The same disgust the media exhibited against those bringing reason to the ClimateGate debate was also brought against conservatives attempting to scale back overly-burdensome regulations. When the GOP controlled Congress attempted to do just that in 1995, the late Peter Jennings, called it “the most frontal assault on the environment in 25 years.” NBC’s Roger O’Neil, in a July 28, 1995 Nightly News story on proposed changes to the Endangered Species Act, feared: “if the plants and animals can’t survive, what future is there for the human species?” On the August 5, 1995 edition of CNN’s Capital Gang, Time’s Margaret Carlson complained: “This is deregulation madness! We’re gonna have dirty water, dirty air.”
The following collection of 25 quotes represents the worst of the media’s environmental pandering culled from the MRC’s archive:
25. Billions of Lives At Risk
“Will Billions Die from Global Warming?”
— ABC’s on-screen graphic from the January 31, 2007 Good Morning America.
24. Who Needs Tanks, When You’ve Got the EPA?
“And yet, Congresswoman Schneider, in 1989, fiscal 1989 as we say in America, the Environmental Protection Agency got $5.1 billion dollars and the Defense Department got $290 billion dollars. What’s that tell us about our priorities?”
— ABC anchor Peter Jennings on the September 12, 1989 Capital to Capital special “The Environment: Crisis In the Global Village.”
23. $6 a Gallon Gas Will Save the Earth!
“You’re also looking at a [global warming] solution here in Europe: smaller vehicles, more energy efficient, many which use diesel fuel which is more efficient. And the price of gas here is $6 a gallon to discourage guzzling. A lot of big ideas and innovations coming out of Europe.”
— ABC’s Chris Cuomo reporting from Paris for Earth Day, April 20, 2007 Good Morning America.
22. If We All Died Would the Earth Even ‘Miss Us?’
Co-host Matt Lauer: “The book is called The World Without Us, and it asks the question what would happen to planet Earth if human beings were to suddenly disappear....And really it’s all about trying to figure out how long it would take nature to reclaim what we’ve created.”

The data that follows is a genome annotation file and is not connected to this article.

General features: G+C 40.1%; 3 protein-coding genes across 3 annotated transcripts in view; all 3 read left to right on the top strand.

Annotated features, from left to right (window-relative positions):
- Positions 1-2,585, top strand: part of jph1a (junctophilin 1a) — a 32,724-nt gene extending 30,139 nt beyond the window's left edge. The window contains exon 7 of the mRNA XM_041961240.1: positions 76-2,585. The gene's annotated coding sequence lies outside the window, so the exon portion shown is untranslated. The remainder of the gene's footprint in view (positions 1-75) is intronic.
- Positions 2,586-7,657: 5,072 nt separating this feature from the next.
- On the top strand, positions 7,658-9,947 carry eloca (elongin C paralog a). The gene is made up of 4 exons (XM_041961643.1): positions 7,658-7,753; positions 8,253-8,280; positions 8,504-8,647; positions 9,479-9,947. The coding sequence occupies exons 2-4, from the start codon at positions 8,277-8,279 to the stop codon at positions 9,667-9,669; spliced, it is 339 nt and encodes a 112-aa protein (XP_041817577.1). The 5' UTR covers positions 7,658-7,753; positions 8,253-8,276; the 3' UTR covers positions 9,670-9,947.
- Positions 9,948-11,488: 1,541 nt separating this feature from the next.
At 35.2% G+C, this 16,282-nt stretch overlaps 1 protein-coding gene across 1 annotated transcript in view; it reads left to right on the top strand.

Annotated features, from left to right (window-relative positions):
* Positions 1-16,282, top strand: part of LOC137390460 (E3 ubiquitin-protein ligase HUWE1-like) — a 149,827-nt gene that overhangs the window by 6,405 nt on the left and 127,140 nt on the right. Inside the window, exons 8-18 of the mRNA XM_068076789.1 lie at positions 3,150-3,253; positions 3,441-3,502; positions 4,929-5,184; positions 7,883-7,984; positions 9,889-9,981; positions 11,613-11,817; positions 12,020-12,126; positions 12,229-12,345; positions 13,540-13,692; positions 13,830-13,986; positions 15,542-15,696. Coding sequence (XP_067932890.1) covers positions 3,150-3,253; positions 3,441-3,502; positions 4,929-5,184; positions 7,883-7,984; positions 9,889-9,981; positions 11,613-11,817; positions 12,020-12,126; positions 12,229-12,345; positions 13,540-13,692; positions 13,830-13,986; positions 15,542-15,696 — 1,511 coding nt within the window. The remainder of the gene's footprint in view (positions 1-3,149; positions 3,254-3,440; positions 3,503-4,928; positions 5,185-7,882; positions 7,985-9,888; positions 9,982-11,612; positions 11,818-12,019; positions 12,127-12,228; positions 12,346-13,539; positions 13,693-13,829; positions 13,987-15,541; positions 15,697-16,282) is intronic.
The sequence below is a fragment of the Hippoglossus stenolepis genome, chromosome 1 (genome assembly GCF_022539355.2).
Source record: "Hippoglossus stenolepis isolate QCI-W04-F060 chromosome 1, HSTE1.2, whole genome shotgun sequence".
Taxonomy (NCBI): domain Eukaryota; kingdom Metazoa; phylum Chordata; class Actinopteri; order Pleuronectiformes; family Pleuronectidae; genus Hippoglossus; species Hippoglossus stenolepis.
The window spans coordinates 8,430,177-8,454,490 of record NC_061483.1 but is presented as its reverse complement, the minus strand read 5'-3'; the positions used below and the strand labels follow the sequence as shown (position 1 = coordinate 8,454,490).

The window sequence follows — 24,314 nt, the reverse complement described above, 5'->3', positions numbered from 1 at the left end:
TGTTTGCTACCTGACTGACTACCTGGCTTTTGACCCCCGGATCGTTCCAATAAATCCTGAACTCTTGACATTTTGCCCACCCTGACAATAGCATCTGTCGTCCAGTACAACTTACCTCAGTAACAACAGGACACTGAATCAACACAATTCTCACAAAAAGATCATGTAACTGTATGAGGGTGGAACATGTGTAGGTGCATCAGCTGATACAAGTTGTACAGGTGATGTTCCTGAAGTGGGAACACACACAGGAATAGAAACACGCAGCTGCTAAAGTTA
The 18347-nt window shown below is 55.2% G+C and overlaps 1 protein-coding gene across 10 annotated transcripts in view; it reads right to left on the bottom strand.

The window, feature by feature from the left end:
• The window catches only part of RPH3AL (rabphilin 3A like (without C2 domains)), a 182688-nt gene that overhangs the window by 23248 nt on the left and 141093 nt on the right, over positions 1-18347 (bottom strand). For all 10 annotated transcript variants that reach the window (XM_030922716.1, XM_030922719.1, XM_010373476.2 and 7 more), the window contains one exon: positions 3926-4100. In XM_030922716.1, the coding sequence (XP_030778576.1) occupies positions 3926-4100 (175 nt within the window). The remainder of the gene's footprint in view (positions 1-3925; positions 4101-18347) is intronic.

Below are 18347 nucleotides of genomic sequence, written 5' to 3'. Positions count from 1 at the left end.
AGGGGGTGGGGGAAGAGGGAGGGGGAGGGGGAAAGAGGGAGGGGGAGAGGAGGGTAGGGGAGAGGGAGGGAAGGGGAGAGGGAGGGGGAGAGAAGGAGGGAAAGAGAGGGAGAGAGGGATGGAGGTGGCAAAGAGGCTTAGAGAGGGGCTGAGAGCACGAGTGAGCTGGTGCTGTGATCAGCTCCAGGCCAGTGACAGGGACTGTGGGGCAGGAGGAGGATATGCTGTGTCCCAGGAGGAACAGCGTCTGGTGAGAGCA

Co-host Meredith Vieira: “The mess.”
Lauer: “How long it would take nature to fix the mess we’ve made?...Would the Earth miss us at all? How long would it take for it to fix the problems we created?”
— NBC’s Today, September 4, 2007.
21. Someone Get the Statue of Liberty a Life Preserver Before She Floats Away!
Tom Brokaw: “About 10 percent of the Earth’s surface is covered by ice, most of that in the polar regions. But if enough of that ice melts, the seas will rise dramatically and the results will be calamitous....If this worst-case scenario should occur, in the coming centuries New York could be abandoned, its famous landmarks lost to the sea.”
Dr. James Hansen, Goddard Institute for Space Studies: “Boston, Philadelphia, Washington, Miami -- they would all be under water.”
— From Brokaw’s two-hour Discovery Channel special, Global Warming: What You Need to Know, excerpt shown on the July 15, 2006 NBC Nightly News.
20. Earth to George W. Bush: You Make Me Sick!
“No one can say exactly what it looks like when a planet takes ill, but it probably looks a lot like Earth....Suddenly and unexpectedly, the crisis is upon us....Something has gone grievously wrong. That something is global warming....It’s undeniable that the White House’s environmental record — from the abandonment of Kyoto to the President’s [George W. Bush] broken campaign pledge to control carbon output to the relaxation of emission standards — has been dismal.”
— Time’s Jeffrey Kluger in the magazine’s April 3, 2006 global warming cover story: “Be Worried. Be Very Worried.”
19. Big Oil Caused Hurricane Katrina
“The hurricane that struck Louisiana yesterday was nicknamed Katrina by the National Weather Service. Its real name is global warming....Unfortunately, very few people in America know the real name of Hurricane Katrina because the coal and oil industries have spent millions of dollars to keep the public in doubt about the issue....As the pace of climate change accelerates, many researchers fear we have already entered a period of irreversible runaway climate change.”
— Former Washington Post and Boston Globe reporter Ross Gelbspan in an August 30, 2005 Boston Globe op-ed.